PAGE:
- Meaning of a Liberal Education, Norton and Co., New York, 1926, p. 36.
- TCR 279
- Budge, Egyptian Religion, London, 1908, pp.163ff
- Baldwin, History of Psychology (1913 ed.), i, p. 39.
- Compare the English poet: "For soul is form and doth the body make..."
- Princ., chap. i. 2.
- De Inf., chap. ii.
- When he wrote this new definition of the "soul" he had already, in a premonitory
way, been introduced into certain contacts with the spiritual world.
- What Descartes actually taught about "spiritual influx" is discussed in
THE NEW PHILOSOPHY, 1950, p 33.
- For the pathological data which directed Swedenborg's conclusions, see Ramstrom,
"Swedenborg's Investigations ... and the Functions of the Brain," Upsala University,
- We adopt the term Sensual (from the Latin sensualis) in spite of the fact
that the word is used popularly for "libidinous." But the term Sensuous is used
in much the same sense.
- For a treatment of the relation of the cerebellum to the will, see New Church
Life, 1946, pages 465-477.
- Herrick, Introduction to Neurology, Philadelphia, 1931, p. 354
- Herrick, op. Cit., p. 356
- Recently, however, it has been observed that in the hypothalamus there are
neuro-secretory or "glandular" cells from which there proceed nerve fibres which
convey specialized substances to the pituitary portal system and to the cells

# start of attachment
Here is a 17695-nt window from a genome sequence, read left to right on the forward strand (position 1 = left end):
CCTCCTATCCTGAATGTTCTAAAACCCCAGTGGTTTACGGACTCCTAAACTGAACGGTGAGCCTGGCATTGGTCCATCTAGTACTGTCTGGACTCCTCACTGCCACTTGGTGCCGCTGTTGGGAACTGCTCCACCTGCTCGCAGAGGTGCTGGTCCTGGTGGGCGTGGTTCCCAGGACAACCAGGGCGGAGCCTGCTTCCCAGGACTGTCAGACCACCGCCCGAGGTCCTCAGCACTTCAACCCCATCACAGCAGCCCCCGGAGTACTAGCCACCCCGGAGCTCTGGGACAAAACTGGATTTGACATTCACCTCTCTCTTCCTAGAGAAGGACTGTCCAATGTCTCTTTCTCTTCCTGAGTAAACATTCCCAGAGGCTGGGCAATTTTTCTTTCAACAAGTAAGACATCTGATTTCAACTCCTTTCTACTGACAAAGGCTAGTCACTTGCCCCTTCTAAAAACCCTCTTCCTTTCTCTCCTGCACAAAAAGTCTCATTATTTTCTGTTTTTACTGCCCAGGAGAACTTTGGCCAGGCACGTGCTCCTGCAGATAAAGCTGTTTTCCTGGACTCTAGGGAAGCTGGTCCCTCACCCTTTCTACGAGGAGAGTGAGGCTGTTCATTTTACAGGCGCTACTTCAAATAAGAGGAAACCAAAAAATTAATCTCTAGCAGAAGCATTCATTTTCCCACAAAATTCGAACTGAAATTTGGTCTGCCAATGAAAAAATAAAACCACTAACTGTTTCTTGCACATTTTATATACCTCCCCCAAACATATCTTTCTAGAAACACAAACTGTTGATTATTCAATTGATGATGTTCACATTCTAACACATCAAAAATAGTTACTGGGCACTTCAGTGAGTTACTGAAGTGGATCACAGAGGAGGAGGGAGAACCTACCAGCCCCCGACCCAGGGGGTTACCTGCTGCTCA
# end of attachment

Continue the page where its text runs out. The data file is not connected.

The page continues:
of the pituitary gland, for the production of various hormones which are then
extracted from the blood stream by many internal secretory glands to regulate
growth and other body functions. (See references in the British quarterly Endeavor,
July 1960, pages 125 133.)
An increasing interest has been shown by scientists in Swedenborg's anticipative
statements about the dominant functions of the pituitary and other endocrine
glands, and about the cerebro-spinal fluids.
- See Appendix II
- Alexis Carrel, Man the Unknown, New York 1935, p. 102
- Op. Cit., p. 144.
- In the Economy this inmost vital fluid is called "the spirituous fluid."
See 2 Econ. 166, 167, 232-234, 270.
- See "The Mystery of the Human Will," New Church Life, 1946, pp. 154 if.
- The chapters in these works, after prefatory material from the anatomists,
are headed, "Induction," or "Analysis."
- See article on "Spiritual Thought," in New Church Life, 1935, pages 309-319
- That such abstraction is possible, is stated in AR 947: 2, DP 46, 51. That
it is necessary is shown in DLW 7, 51, 69, 71, 72e, 81, 111, 155, 156, 285,
300, DP 48, 51, Wis. vii. 5, AE 1124: 2, et al.
- SD 3258, 3265, 4431, 5588, AC 6814, 5094, 4038, cp. R Ps 144
- AC 5145, SD mm. 4545, AC 4167, 4402: 2, 6240, 5150, HD 130 if.
- Thus the "spiritual" man is sometimes identified with the Interior Natural
degree, as in AC 4402, 4585.
- Warren, Elements of Human Psychology, 1922, p. 134.
- SD 5585 5597; AC 2471: 2.
- AC 2469 2494; HH 355.
- The reference is to the Christian legend of a fallen archangel to which
Swedenborg refers in his Worship and Love of God.
- Confer 2 Econ. 314, 315, 166, 167, 1 Econ. 638.
- See above, Degrees of the Rational.
- See beginning of Chapter V
- Seven degrees in man which are immortal are somewhat differently described
in SD 4627: 3
- This influx itself is called "the internal man" in AC 1594, 1745e. See page
- For the various other senses in which the term "soul" is employed in the
Writings, see Appendix I.
- Samuel W. Fernberger, Elementary General Psychology, New York 1937, page